Genre: New Adult Romance
Release Date: August 6, 2018
Everyone says opposites attract. And they must be right, because there’s no logical reason why I’m so drawn to Colin Fitzgerald. I don’t usually go for tattoo-covered, video-gaming, hockey-playing nerd-jocks who think I’m flighty and superficial. His narrow view of me is the first strike against him. It doesn’t help that he’s buddy-buddy with my brother.
And that his best friend has a crush on me.
And that I just moved in with them.
Oh, did I not mention we’re roommates?
I suppose it doesn’t matter. Fitzy has made it clear he’s not interested in me, even though the sparks between us are liable to burn our house down. I’m not the kind of girl who chases after a man, though, and I’m not about to start. I’ve got my hands full dealing with a new school, a sleazy professor, and an uncertain future. So if my sexy brooding roomie wises up and realizes what he’s missing?
He knows where to find me.
The Chase is everything you’d expect from a new adult romance and more: angst, sexy times, and actual substance.
The Chase follows Summer and Fitzy as they navigate their attraction to each other, their opposing personalities, and the hurt feelings left in their wake. The chemistry between Summer and Fitzy drips off the page, though I think it’s safe to say Summer has chemistry with everyone. Summer and Fitzy’s personalities couldn’t be more different, so it leads to a lot of drama and angsty scenes between the two.
Though The Chase features all the classic tropes and clichés of new adult romance, it also features real characters with real problems that are not usually showcased in these types of novels. Summer has a learning disability. She struggles with it and feelings of stupidity. I’m no expert in the field of the various learning disabilities, so I wouldn’t be able to speak at length about positive or negative representation, but I think Kennedy nails it. Summer’s learning disability is never used as a plot device. It’s just a part of who she is.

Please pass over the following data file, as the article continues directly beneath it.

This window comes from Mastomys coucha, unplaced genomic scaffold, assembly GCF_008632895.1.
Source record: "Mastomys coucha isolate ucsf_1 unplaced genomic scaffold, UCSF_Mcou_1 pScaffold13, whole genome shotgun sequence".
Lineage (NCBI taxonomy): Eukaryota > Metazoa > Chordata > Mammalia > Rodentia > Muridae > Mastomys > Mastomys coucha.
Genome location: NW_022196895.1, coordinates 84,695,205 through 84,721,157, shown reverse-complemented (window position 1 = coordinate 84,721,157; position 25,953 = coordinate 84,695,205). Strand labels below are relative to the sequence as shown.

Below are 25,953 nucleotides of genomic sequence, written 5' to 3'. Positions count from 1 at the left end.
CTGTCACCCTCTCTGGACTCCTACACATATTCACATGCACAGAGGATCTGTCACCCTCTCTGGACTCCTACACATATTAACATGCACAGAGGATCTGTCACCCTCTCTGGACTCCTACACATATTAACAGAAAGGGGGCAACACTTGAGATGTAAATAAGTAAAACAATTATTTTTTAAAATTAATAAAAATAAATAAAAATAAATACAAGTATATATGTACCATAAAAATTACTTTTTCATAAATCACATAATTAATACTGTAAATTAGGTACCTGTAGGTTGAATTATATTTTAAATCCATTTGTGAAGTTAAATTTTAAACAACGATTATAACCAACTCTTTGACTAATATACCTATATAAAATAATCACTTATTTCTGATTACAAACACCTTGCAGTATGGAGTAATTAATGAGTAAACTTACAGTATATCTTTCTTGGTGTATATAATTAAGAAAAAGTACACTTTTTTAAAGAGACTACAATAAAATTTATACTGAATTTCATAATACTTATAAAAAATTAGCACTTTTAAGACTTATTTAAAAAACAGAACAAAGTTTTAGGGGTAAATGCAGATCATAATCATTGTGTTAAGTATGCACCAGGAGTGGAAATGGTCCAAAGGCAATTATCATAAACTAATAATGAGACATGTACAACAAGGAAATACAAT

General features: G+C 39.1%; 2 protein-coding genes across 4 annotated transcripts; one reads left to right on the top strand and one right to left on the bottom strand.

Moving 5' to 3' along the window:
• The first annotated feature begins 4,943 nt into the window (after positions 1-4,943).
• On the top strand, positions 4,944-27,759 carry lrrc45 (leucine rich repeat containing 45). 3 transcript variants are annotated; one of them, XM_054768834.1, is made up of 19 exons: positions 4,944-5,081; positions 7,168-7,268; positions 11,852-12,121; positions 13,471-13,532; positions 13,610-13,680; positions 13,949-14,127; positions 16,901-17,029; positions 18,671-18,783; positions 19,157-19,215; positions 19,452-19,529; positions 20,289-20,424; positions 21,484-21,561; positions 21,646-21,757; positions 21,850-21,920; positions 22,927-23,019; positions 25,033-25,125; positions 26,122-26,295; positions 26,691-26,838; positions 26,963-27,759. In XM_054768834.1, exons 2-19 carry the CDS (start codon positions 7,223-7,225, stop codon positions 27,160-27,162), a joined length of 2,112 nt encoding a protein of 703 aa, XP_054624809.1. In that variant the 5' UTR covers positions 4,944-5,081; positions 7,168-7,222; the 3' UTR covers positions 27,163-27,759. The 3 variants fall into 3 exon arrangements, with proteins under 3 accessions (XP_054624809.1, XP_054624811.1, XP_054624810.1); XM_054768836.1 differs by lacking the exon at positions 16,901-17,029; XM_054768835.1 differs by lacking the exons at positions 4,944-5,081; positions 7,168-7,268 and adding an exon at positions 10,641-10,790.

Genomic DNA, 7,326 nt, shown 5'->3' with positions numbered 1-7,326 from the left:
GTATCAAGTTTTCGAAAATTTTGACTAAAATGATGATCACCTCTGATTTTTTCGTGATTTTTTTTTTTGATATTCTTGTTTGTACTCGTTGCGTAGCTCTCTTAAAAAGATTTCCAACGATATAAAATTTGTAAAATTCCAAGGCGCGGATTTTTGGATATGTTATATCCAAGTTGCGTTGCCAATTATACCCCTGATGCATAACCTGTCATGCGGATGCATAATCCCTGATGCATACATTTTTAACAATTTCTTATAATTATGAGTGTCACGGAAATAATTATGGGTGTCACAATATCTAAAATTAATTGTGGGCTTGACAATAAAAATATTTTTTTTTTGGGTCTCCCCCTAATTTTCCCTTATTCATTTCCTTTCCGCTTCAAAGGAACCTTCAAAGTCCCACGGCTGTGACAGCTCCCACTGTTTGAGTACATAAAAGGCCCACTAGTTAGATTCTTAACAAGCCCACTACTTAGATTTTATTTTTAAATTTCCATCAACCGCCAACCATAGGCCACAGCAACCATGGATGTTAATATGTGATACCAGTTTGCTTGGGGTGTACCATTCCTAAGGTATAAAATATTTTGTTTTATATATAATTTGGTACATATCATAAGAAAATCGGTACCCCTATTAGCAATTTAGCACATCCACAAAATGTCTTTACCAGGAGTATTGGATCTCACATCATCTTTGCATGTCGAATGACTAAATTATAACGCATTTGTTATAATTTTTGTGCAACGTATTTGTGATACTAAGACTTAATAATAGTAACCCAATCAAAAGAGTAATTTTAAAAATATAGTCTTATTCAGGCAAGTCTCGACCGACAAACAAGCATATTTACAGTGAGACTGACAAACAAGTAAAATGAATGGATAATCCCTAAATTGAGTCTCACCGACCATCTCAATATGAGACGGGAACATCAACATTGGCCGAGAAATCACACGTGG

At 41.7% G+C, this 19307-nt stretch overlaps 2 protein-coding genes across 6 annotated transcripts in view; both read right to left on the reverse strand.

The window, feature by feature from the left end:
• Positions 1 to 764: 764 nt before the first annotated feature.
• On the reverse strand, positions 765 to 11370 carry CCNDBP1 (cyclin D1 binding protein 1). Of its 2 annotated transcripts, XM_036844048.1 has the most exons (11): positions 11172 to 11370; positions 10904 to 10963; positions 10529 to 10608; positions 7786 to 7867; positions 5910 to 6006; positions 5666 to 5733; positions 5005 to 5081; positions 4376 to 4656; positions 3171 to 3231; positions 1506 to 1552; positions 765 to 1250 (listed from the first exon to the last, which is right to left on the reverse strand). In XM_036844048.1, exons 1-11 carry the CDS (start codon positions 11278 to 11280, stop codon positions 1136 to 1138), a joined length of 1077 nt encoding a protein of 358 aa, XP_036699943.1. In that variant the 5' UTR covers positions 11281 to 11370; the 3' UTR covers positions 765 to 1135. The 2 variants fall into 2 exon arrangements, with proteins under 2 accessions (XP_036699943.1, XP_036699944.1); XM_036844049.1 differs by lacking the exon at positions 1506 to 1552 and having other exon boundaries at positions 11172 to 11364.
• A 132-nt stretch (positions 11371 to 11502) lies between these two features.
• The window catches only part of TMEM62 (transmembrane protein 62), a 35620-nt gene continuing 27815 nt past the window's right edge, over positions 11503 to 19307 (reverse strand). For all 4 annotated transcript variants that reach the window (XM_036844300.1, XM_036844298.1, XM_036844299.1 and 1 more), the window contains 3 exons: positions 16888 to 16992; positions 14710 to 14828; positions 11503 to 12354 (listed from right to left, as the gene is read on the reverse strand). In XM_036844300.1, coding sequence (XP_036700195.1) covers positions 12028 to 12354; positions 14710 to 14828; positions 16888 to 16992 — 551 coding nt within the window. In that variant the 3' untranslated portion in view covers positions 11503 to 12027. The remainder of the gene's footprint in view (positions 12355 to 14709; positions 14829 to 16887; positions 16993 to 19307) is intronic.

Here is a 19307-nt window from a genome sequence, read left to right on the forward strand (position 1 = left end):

I’m usually not a fan of the more outgoing, high maintenance female main character, but I really loved Summer. She’s fun, opinionated, and strong in her convictions. She often talks about being a feminist and the difficulties associated with it. However, Kennedy never goes into any great depth about feminism. It’s just another characteristic that Summer possesses that is rarely seen in these types of novels and I enjoyed it immensely.
Overall, The Chase is a fantastic inclusion to the genre that offers something a little more to readers who are looking for a little more substance. With main characters that feel real, feminism and its difficulties, and unwanted sexual advances, The Chase offers a little more than what the genre usually offers.
***I received an arc from the author in exchange for an honest review.